Crocodile gender 'affected by global warming'
Crocodiles are under threat due to hunting
Also In The News
Hopes of achieving peace in the Middle East strengthened today after a new ceasefire agreement appeared to hold between the Israelis and the Palestinians.
Monday, 27, Nov 2006 12:20
Rising global temperatures could disrupt gender balance among reptile populations, a crocodile researcher has warned.
According to Dr Alison Leslie of South Africa's University of Stellenbosch, crocodiles are likely to be affected by warmer waters as their gender is not determined by genetics but is instead due to embryo temperature during incubation.
In an interview for the Discovery Kids programme A Year on Earth, Dr Leslie said: "A difference of between 0.5 and 1C in incubation temperature results in markedly different sex ratios.
"More female hatchlings due to the cooler or hotter incubation temperatures could lead to eventual extirpation [local extinction] of the species from an area."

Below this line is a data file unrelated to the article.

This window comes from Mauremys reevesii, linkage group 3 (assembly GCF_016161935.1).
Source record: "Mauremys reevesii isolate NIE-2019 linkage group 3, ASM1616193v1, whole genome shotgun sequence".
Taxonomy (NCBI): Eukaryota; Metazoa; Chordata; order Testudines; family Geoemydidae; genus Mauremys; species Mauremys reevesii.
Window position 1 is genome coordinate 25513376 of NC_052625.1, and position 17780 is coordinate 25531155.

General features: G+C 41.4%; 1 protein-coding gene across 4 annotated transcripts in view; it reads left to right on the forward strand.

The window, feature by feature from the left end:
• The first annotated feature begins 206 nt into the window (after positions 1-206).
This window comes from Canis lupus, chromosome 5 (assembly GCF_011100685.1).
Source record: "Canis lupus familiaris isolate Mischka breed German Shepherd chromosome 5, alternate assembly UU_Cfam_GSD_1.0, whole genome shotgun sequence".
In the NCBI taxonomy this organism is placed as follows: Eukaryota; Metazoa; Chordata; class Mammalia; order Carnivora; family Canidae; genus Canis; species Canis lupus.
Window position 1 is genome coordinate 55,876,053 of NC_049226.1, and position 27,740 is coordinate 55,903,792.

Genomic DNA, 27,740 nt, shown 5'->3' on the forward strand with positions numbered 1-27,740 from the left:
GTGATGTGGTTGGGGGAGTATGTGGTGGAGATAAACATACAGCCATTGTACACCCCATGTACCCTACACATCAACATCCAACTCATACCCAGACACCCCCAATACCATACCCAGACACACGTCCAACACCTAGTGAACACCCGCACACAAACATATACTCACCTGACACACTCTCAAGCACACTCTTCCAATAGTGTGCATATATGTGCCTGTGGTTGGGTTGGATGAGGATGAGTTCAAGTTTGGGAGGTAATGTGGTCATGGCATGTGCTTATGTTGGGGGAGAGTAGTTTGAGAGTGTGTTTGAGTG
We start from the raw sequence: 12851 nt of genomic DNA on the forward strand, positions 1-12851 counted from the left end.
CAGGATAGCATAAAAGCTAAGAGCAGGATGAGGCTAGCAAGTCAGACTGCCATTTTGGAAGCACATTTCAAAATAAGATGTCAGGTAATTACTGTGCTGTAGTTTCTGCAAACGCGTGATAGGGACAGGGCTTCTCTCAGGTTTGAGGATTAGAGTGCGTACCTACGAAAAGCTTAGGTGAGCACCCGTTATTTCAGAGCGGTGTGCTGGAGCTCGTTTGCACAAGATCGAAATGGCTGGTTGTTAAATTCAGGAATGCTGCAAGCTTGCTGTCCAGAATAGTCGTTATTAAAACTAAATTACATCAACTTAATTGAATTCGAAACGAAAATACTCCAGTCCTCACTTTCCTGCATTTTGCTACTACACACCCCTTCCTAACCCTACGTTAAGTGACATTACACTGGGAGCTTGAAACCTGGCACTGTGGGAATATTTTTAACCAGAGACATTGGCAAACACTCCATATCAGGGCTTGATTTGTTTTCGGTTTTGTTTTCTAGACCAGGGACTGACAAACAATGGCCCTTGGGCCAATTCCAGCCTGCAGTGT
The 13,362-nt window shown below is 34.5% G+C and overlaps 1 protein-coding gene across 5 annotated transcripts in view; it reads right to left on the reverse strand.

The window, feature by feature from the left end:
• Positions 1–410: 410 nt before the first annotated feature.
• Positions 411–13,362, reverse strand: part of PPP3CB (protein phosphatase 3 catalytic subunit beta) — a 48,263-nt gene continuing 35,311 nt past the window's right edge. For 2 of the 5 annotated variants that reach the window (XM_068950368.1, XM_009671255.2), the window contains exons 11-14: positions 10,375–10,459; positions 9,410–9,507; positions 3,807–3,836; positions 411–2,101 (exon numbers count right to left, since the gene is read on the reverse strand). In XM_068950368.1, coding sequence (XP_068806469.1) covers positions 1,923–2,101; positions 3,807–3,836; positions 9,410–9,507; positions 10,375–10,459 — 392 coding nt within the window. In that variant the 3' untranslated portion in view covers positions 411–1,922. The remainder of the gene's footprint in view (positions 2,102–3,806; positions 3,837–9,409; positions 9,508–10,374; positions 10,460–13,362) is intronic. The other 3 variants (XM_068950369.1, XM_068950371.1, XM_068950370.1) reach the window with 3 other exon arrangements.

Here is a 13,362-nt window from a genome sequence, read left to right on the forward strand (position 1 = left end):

She added: "Even though crocodilians have been around for millions of years, and as important as these creatures may be in the systems they occupy, they are a much understudied species."
Further research into how the species can be protected is needed, she said, as they are not just threatened by climate change but also by overexploitation by hide hunters and conflicts with nearby communities, particularly in Botswana.
Dr Leslie and Earthwatch volunteers will undertake research next year to assess the conservation needs of crocodiles.